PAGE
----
Bourgeois earned profound professional acclaim as a certified GIA jeweler and buyer for Wolf’s Department Store where he worked beginning when he was 12 years old. The mainstay on Dowling St. sits among a series of state historical markers, a testament to a distant past as well as a still-relevant future as an important center of African American-owned businesses and a hub for Black culture. The owner/president of Bushwar Enterprises Real Estate Management has remained a vital community activist serving on the boards of the Houston Urban League; the Houston Business and Development, Inc; the Third Ward Redevelopment Council; and Texas Southern University Athletics.
Consistent with such intense allegiance to heritage, Bourgeois was an influential and amplified voice in numerous 2020 get-out-the-vote initiatives, a grassroots civic engagement to inspire African-Americans to register and cast a ballot in November. His high school years crossed at the similar intersection of political, social, and cultural turbulence known as “the Sixties.” Bourgeois had “friends losing their lives in the streets and in Vietnam. But I could always count on my home base. Honesty was essential. Never look down on someone who perhaps has less than you do. Have respect for all others. And never forget the lessons learned within the family. If I could consul my younger self, I would stress to just do what you’ve been taught. God will prepare and provide a way. Do your best. And you’ll be OK.”
The Bourgeois best was in full display at Xavier University in New Orleans where he first began to grasp the value and power of his Eagle experience. “I was so well prepared beginning my freshman year. Many of the demands were no different than what I was used to at St. Thomas. Chemistry and biology major, accepted into medical schools but elected for other options. St. Thomas propelled me into that arena. It was truly a college preparatory environment. I realized there was something special at 4500 Memorial Drive.”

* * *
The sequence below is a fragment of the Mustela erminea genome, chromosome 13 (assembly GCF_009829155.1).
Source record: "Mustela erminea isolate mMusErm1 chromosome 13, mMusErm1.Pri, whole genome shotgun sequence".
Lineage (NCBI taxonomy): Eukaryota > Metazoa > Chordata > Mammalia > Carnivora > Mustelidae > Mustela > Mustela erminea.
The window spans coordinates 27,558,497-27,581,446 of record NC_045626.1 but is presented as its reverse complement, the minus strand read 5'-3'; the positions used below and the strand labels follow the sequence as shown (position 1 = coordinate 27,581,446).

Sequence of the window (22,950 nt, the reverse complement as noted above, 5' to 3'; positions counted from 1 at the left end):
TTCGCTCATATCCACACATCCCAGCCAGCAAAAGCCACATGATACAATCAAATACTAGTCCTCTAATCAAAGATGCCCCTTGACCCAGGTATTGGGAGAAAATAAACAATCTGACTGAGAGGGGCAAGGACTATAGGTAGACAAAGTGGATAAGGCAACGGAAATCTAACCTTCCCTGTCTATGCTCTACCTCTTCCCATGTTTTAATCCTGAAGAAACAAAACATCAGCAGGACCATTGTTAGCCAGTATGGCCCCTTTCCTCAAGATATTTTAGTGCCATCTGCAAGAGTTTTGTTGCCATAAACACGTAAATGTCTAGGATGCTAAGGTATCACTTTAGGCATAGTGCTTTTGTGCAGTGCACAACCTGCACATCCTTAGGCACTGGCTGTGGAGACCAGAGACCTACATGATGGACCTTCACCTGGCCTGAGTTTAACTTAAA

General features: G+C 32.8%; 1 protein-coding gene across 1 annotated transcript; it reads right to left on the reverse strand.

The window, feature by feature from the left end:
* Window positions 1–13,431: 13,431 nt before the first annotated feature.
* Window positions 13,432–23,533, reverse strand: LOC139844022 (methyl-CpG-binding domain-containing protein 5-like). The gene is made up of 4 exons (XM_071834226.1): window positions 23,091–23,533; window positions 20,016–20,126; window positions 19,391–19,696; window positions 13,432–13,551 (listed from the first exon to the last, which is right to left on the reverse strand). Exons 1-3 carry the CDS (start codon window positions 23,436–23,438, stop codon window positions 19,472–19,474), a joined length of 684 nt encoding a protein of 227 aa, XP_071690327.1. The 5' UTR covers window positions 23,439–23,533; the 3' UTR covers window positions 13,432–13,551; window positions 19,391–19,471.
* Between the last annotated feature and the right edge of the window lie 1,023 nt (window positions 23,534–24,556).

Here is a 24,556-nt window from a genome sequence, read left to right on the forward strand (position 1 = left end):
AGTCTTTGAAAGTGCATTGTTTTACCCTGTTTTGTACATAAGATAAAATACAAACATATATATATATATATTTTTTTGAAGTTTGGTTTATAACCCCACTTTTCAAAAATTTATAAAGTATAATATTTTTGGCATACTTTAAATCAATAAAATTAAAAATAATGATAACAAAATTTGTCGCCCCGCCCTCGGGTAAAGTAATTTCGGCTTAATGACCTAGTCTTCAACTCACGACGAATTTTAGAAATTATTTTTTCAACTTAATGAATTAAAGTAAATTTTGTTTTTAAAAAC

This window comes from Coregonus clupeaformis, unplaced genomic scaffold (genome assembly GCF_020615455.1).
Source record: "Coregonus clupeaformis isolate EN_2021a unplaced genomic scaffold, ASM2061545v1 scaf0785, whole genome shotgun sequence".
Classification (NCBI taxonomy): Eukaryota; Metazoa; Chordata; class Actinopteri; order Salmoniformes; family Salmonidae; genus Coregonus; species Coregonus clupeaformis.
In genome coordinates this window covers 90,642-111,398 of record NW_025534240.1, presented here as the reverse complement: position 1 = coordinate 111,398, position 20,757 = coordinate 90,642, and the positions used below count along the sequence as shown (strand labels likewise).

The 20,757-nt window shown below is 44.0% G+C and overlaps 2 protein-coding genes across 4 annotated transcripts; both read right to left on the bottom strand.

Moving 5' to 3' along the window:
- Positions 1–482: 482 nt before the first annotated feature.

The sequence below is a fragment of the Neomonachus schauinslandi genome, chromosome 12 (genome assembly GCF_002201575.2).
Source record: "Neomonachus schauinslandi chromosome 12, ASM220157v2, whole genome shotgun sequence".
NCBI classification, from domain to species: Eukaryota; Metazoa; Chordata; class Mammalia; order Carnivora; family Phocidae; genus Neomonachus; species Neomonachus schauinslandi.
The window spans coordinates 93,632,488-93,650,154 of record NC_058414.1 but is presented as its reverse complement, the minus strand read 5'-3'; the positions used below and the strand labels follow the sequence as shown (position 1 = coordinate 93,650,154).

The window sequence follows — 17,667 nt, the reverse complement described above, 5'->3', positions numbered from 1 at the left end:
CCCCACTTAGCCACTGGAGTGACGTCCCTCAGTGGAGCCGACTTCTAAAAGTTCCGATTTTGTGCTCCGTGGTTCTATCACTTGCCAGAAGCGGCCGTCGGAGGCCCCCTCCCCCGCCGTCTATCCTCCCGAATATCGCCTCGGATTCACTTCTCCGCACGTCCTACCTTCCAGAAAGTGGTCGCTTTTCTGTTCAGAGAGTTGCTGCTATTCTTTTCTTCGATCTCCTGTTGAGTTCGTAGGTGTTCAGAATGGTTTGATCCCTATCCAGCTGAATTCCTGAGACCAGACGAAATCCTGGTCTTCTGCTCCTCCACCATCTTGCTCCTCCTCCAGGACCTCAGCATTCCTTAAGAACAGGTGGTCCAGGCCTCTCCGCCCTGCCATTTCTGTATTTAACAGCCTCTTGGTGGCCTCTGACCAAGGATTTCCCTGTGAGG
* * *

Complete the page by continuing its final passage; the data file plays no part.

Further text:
The 1975 graduate later earned his Master’s in chemistry and was a vigorous participant in the University’s 2011 commemoration of the fifth anniversary of Hurricane Katrina. The celebration brought a landmark visit from President Barack Obama, the first-ever appearance to the then 86-year-old campus by a sitting United States president.
Bourgeois shares distinction with Langston Hughes, the Rev. Jesse Jackson, Martin Luther King Sr., Walter E. Massey, and Charles Bolden as lifetime members of Omega Psi Phi Fraternity. Bourgeois later served Xavier’s Alumni Association, and his leadership roles extend to the Knights of Columbus, Council 803; and the Knights of Peter Claver, Founding Council 238.
Bourgeois has dedicated his life to demonstrating exceptional commitment to the city of Houston and the alma mater that he respects and reveres. His deep loyalty to both enhanced the presence and experiences of diversity across the St. Thomas family: students, faculty, administration, and alumni. Such selflessness helps create an understanding for inclusion that recognizes the dignity of every member, welcomes each one fully, treasures their gifts as a reflection of God, supports them, and shares their ideals.
All of which unites Bourgeois with his fellow Hall of Honor inductees. Along with the unbending bond of what he fervently refers to as a “love of St. Thomas. We all had different paths with different talents. But the bottom line is the devotion for the school. The Basilian priests impacted me deeply. I grew up around a number of religious orders but the Basilians were different. And twenty and thirty and forty years after graduation, you see the results.”
Catholic. Basilian. Teaching Goodness, Discipline, and Knowledge since 1900.